We don't have to agree to all being mentioned, it is our choice. However if we do not they are saying they will blacklist us which would make it a lot harder to do business with them, in addition it would make it a lot harder for citizens of their country to put their money in any banks based here, which in effect would destroy our banking industry. We are caught in the catch 22 and it is better to be compliant and have some sort of industry then be non-compliant and have none. At least thats how i understand it.

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DDK 11 months, 1 week ago

Nor will be able to continue to attempt to borrow our way out of the miserable place our successive governments have put us in due to a combination of graft and stupidity.

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Economist 11 months, 1 week ago

We spent 15 years (1985-2000) throwing away our banking system. The Central Bank of The Bahamas did not enforce its regulations (especially Exchange Control). Had the Central Bank done its job and refused to renew certain licenses, or Exchange Control approvals, the OECD would not have had the excuse to interfere in 2000.

Remember Nigel Bowe who was extradited for the $10,000,000.00 he laundered through his Clients Account, for people of ill repute. All done in plain site of our Central Bank.

We also failed to join the WTO and, therefore, did not have the protection that our direct competitors had.

What the current Government is doing is trying to hold on to what little Financial Services The Bahamas has left.

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sheeprunner12 11 months, 1 week ago

Does the Central Bank operate independently of the politicians????? ......... If the PM has the power to appoint the CB Governor, then how independent can its decisions be?????

That is a major weak link in our banking system.

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OldFort2012 11 months ago

You guys just don't get the bigger picture.

It used to be possible for an EU citizen (talking only EU and UK now, forget the US) to set up an IBC here, book all business transaction into the IBC and keep profits inside the IBC, paying 0% corporate tax and 0% any other tax. He would remain inside the EU as resident all the time, quietly living at home with his family. It would be just pieces of paper that would be shuffled in the Bahamas.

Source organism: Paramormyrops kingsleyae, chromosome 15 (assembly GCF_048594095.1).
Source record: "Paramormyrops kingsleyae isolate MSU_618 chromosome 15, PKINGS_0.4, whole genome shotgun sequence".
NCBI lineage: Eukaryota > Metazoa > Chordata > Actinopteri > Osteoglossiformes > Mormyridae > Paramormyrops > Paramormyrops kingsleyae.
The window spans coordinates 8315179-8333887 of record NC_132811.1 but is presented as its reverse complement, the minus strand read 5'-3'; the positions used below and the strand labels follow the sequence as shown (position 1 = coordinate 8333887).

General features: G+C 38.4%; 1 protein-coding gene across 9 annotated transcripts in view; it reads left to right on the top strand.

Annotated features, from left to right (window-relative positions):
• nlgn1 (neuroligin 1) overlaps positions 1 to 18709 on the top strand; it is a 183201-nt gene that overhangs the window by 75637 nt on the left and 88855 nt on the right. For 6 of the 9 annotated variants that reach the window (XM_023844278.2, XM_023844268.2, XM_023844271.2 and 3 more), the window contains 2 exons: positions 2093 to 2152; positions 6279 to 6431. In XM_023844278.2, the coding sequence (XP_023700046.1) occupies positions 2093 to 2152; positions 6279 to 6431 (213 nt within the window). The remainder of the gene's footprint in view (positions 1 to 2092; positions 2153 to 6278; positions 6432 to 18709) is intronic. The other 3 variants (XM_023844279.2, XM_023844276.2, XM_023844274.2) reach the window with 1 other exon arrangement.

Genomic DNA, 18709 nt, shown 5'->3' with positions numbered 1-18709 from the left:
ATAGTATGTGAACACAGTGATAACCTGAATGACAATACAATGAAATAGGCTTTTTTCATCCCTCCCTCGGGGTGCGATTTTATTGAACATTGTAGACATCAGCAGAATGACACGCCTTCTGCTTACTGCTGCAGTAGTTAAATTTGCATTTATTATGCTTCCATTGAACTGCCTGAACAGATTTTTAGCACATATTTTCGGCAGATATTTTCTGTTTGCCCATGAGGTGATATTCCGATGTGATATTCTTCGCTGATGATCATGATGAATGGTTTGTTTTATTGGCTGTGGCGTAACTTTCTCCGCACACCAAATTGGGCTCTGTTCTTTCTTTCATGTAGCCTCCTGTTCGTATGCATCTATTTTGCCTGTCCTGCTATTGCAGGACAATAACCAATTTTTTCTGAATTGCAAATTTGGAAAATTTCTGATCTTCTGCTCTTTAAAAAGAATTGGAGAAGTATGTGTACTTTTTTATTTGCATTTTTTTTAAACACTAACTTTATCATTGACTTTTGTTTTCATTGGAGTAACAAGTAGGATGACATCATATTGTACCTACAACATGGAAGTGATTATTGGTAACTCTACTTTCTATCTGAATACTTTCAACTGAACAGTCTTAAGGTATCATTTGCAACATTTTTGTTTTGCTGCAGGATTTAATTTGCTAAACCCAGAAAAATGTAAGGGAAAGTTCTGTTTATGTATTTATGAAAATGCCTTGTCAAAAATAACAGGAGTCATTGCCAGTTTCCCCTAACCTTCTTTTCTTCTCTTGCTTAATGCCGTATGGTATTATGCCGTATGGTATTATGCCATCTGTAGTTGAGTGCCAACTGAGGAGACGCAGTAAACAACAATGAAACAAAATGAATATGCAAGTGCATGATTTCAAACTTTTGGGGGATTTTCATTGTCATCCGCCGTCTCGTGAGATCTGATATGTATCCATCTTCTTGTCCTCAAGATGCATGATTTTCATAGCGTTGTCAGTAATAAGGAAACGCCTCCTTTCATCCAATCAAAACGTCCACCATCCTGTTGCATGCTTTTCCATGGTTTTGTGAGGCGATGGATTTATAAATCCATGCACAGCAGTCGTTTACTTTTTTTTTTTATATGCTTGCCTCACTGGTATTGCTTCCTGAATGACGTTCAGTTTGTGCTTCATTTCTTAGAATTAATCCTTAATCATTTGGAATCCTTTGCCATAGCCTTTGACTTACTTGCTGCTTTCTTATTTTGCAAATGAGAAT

How is this bad for EU? Simple: If his IBC made $1m and were in EU, it would have to pay about 30% in corporate tax, so we were robbing the EU of its 30%. On top of that, if the IBC made $1m in profit and the guy only declared himself a $250k dividend and repatriated it, he would pay income tax on only that $250k, robbing the EU again.

The EU is fed up. Naturally.

But people are smarter than bureaucrats. What is going to happen now? Simple: we are (through the Enterprise Bill) offering the possibility to these people to PHYSICALLY move to the Bahamas and come and live here and conduct business here. Once an EU or UK citizen physically moves, he is no longer a tax resident of those countries. Perfectly legal.

Some people will see the sense in this: why sit in Dortmund writing software and paying 50%+ tax, when you can sit in Lyford Cay doing the same thing, paying nothing?

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watcher 11 months ago

The only drawback I can see to this is if / when the Bahamas government introduces corporation tax. This would have some impact for sure on whether persons think it is worth uprooting themselves from their home base.and if the change of lifestyle, infrastructure, ease of doing business etc would make a relocation feasible.

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OldFort2012 11 months ago

You are, of course, right.

Everything is a balancing act. Corporation tax here will be far lower, the cost of living higher. The "ease of doing business" is a non-issue: no one sells anything here. The customers of this fictitious Dortmund software writer are still where they were, nothing changes but the tax residency of the individual.

Some number f people will find this advantageous, some number won't. But in any case, all should be welcomed as they will one day create employment opportunities for Bahamians.